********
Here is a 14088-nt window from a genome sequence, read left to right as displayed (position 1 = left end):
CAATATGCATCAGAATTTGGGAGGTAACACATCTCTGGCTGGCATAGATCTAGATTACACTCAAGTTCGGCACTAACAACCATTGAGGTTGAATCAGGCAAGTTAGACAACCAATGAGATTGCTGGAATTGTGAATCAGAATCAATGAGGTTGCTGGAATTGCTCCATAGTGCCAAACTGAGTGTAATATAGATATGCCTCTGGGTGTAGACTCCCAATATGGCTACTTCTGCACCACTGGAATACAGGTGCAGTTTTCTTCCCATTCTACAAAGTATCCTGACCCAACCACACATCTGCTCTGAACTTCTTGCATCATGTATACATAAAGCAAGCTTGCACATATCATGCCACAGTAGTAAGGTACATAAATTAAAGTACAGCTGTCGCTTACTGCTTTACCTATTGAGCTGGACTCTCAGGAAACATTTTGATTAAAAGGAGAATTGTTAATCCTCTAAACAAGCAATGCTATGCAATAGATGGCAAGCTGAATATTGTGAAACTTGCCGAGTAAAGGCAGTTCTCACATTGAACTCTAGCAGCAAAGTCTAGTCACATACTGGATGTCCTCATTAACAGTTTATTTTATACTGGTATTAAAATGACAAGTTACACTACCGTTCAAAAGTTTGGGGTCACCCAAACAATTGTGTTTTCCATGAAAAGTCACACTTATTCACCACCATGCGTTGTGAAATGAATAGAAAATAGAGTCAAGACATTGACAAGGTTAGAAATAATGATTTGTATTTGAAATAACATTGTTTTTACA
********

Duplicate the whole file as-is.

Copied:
Here is a 14088-nt window from a genome sequence, read left to right as displayed (position 1 = left end):
CAATATGCATCAGAATTTGGGAGGTAACACATCTCTGGCTGGCATAGATCTAGATTACACTCAAGTTCGGCACTAACAACCATTGAGGTTGAATCAGGCAAGTTAGACAACCAATGAGATTGCTGGAATTGTGAATCAGAATCAATGAGGTTGCTGGAATTGCTCCATAGTGCCAAACTGAGTGTAATATAGATATGCCTCTGGGTGTAGACTCCCAATATGGCTACTTCTGCACCACTGGAATACAGGTGCAGTTTTCTTCCCATTCTACAAAGTATCCTGACCCAACCACACATCTGCTCTGAACTTCTTGCATCATGTATACATAAAGCAAGCTTGCACATATCATGCCACAGTAGTAAGGTACATAAATTAAAGTACAGCTGTCGCTTACTGCTTTACCTATTGAGCTGGACTCTCAGGAAACATTTTGATTAAAAGGAGAATTGTTAATCCTCTAAACAAGCAATGCTATGCAATAGATGGCAAGCTGAATATTGTGAAACTTGCCGAGTAAAGGCAGTTCTCACATTGAACTCTAGCAGCAAAGTCTAGTCACATACTGGATGTCCTCATTAACAGTTTATTTTATACTGGTATTAAAATGACAAGTTACACTACCGTTCAAAAGTTTGGGGTCACCCAAACAATTGTGTTTTCCATGAAAAGTCACACTTATTCACCACCATGCGTTGTGAAATGAATAGAAAATAGAGTCAAGACATTGACAAGGTTAGAAATAATGATTTGTATTTGAAATAACATTGTTTTTACA